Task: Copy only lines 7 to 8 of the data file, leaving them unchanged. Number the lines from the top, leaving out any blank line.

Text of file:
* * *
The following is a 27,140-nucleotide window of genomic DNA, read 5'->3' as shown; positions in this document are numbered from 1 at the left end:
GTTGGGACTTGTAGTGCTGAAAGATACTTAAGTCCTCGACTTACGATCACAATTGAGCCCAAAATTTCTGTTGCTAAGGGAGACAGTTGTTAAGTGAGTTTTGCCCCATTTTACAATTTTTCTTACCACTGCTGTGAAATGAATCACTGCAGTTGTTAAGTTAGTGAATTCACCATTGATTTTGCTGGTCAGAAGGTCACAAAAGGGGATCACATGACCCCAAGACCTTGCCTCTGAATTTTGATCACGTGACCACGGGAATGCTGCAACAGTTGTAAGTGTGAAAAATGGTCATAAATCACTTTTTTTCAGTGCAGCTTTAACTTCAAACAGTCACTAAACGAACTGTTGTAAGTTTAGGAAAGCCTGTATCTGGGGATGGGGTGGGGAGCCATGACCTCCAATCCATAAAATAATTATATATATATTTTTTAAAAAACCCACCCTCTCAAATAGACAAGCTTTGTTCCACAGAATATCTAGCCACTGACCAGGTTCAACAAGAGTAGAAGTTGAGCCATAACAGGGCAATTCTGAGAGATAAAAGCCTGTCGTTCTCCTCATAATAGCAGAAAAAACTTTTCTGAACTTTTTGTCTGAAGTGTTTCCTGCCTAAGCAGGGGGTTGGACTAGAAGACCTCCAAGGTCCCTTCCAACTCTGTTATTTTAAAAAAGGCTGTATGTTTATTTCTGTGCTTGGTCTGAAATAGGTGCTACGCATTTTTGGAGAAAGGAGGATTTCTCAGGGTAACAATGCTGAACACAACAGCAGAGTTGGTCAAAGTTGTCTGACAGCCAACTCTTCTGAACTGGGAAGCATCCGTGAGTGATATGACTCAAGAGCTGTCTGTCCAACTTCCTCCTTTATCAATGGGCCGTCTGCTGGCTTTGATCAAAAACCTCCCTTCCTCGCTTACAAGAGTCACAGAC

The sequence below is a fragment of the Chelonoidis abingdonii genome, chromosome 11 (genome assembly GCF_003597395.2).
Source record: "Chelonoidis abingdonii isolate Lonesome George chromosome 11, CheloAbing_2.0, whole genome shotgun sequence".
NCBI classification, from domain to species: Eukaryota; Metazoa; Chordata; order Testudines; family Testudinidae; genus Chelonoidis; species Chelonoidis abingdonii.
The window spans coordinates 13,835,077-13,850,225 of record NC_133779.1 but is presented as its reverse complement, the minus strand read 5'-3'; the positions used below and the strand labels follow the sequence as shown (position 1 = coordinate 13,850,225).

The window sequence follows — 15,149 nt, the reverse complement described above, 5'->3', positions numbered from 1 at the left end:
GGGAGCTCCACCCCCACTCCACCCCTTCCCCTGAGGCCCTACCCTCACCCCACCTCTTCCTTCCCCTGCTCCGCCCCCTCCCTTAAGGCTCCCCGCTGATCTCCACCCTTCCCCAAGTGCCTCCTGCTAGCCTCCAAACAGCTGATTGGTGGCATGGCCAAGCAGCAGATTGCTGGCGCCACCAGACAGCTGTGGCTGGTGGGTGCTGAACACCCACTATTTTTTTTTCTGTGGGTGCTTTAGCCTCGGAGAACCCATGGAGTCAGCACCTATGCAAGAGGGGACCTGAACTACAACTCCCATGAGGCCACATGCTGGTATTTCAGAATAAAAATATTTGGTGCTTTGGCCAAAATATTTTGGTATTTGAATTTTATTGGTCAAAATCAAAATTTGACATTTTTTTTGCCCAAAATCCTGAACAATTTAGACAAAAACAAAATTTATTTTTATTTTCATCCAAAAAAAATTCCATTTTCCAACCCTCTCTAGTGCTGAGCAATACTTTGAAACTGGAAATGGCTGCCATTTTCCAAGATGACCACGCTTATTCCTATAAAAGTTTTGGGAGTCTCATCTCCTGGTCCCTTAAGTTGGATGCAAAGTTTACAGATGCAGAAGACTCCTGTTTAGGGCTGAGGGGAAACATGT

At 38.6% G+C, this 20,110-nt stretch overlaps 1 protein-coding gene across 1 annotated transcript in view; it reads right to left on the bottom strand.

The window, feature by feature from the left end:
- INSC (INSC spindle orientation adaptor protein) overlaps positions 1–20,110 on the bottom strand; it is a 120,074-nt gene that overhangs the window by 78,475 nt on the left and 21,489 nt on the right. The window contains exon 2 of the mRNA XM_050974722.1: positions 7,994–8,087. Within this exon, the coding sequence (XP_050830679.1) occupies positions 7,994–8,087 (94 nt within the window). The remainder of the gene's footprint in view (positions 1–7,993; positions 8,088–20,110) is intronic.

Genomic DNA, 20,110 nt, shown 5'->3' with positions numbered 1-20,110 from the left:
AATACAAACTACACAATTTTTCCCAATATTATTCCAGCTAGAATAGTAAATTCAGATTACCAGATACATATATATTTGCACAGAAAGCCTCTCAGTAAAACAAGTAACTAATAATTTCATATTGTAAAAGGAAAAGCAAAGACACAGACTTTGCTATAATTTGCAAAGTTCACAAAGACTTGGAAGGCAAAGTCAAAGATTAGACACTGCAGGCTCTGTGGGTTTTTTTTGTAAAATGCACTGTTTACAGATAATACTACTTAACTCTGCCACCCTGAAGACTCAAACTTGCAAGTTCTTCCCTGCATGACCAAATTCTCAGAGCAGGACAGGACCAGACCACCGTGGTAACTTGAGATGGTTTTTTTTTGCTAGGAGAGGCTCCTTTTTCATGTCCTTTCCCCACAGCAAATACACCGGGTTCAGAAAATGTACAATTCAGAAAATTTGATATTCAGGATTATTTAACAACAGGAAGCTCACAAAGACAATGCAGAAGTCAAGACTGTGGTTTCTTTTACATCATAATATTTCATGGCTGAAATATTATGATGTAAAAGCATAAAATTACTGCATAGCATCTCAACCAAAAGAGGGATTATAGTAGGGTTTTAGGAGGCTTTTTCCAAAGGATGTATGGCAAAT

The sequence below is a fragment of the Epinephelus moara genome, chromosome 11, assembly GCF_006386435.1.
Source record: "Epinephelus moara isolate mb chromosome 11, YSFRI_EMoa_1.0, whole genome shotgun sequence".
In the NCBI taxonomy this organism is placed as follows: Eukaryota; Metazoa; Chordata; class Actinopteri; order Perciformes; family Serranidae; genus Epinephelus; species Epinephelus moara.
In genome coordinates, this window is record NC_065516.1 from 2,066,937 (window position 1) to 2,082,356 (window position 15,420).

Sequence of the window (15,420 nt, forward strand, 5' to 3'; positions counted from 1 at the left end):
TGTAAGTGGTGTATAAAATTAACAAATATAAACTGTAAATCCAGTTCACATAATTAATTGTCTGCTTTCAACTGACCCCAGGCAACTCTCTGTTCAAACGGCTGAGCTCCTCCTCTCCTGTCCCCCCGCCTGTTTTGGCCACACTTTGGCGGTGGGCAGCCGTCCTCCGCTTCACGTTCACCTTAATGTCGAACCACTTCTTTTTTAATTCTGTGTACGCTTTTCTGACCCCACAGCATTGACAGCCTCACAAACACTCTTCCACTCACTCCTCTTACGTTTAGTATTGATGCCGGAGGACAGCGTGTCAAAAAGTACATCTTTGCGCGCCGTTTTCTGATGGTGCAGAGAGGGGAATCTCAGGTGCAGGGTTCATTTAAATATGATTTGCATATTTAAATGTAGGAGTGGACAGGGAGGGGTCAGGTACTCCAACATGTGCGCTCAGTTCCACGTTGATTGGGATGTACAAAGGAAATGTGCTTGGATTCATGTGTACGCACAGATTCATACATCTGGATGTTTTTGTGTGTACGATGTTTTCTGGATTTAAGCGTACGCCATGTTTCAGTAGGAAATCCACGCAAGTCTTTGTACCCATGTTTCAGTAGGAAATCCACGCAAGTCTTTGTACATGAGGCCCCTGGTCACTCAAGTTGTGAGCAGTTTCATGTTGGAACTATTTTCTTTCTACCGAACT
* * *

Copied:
The window sequence follows — 15,149 nt, the reverse complement described above, 5'->3', positions numbered from 1 at the left end:
GGGAGCTCCACCCCCACTCCACCCCTTCCCCTGAGGCCCTACCCTCACCCCACCTCTTCCTTCCCCTGCTCCGCCCCCTCCCTTAAGGCTCCCCGCTGATCTCCACCCTTCCCCAAGTGCCTCCTGCTAGCCTCCAAACAGCTGATTGGTGGCATGGCCAAGCAGCAGATTGCTGGCGCCACCAGACAGCTGTGGCTGGTGGGTGCTGAACACCCACTATTTTTTTTTCTGTGGGTGCTTTAGCCTCGGAGAACCCATGGAGTCAGCACCTATGCAAGAGGGGACCTGAACTACAACTCCCATGAGGCCACATGCTGGTATTTCAGAATAAAAATATTTGGTGCTTTGGCCAAAATATTTTGGTATTTGAATTTTATTGGTCAAAATCAAAATTTGACATTTTTTTTGCCCAAAATCCTGAACAATTTAGACAAAAACAAAATTTATTTTTATTTTCATCCAAAAAAAATTCCATTTTCCAACCCTCTCTAGTGCTGAGCAATACTTTGAAACTGGAAATGGCTGCCATTTTCCAAGATGACCACGCTTATTCCTATAAAAGTTTTGGGAGTCTCATCTCCTGGTCCCTTAAGTTGGATGCAAAGTTTACAGATGCAGAAGACTCCTGTTTAGGGCTGAGGGGAAACATGT